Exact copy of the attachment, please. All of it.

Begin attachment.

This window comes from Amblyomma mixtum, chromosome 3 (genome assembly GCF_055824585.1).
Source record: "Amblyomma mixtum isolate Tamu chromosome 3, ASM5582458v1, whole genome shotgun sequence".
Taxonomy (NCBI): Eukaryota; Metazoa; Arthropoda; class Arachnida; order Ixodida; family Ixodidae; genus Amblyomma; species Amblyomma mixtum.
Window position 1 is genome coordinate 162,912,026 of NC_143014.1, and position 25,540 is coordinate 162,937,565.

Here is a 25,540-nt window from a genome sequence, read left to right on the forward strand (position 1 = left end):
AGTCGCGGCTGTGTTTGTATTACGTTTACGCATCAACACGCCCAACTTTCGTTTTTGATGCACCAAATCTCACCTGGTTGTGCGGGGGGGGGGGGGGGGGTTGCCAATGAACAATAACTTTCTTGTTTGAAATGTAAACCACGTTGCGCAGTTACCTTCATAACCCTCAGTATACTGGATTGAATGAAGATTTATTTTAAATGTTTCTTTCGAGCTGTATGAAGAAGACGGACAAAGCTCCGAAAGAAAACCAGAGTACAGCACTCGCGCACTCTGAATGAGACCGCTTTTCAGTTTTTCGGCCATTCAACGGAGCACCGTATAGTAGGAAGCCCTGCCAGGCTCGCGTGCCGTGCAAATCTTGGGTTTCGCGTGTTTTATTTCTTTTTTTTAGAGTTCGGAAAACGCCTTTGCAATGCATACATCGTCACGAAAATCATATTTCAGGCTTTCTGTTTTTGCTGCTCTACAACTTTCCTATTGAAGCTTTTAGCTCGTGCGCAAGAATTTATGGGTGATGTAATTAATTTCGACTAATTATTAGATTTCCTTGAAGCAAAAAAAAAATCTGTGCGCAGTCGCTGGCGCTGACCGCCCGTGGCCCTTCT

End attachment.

This window comes from Amblyomma mixtum, chromosome 3 (genome assembly GCF_055824585.1).
Source record: "Amblyomma mixtum isolate Tamu chromosome 3, ASM5582458v1, whole genome shotgun sequence".
Taxonomy (NCBI): Eukaryota; Metazoa; Arthropoda; class Arachnida; order Ixodida; family Ixodidae; genus Amblyomma; species Amblyomma mixtum.
Window position 1 is genome coordinate 162,912,026 of NC_143014.1, and position 25,540 is coordinate 162,937,565.

Here is a 25,540-nt window from a genome sequence, read left to right on the forward strand (position 1 = left end):
AGTCGCGGCTGTGTTTGTATTACGTTTACGCATCAACACGCCCAACTTTCGTTTTTGATGCACCAAATCTCACCTGGTTGTGCGGGGGGGGGGGGGGGGGTTGCCAATGAACAATAACTTTCTTGTTTGAAATGTAAACCACGTTGCGCAGTTACCTTCATAACCCTCAGTATACTGGATTGAATGAAGATTTATTTTAAATGTTTCTTTCGAGCTGTATGAAGAAGACGGACAAAGCTCCGAAAGAAAACCAGAGTACAGCACTCGCGCACTCTGAATGAGACCGCTTTTCAGTTTTTCGGCCATTCAACGGAGCACCGTATAGTAGGAAGCCCTGCCAGGCTCGCGTGCCGTGCAAATCTTGGGTTTCGCGTGTTTTATTTCTTTTTTTTAGAGTTCGGAAAACGCCTTTGCAATGCATACATCGTCACGAAAATCATATTTCAGGCTTTCTGTTTTTGCTGCTCTACAACTTTCCTATTGAAGCTTTTAGCTCGTGCGCAAGAATTTATGGGTGATGTAATTAATTTCGACTAATTATTAGATTTCCTTGAAGCAAAAAAAAAATCTGTGCGCAGTCGCTGGCGCTGACCGCCCGTGGCCCTTCT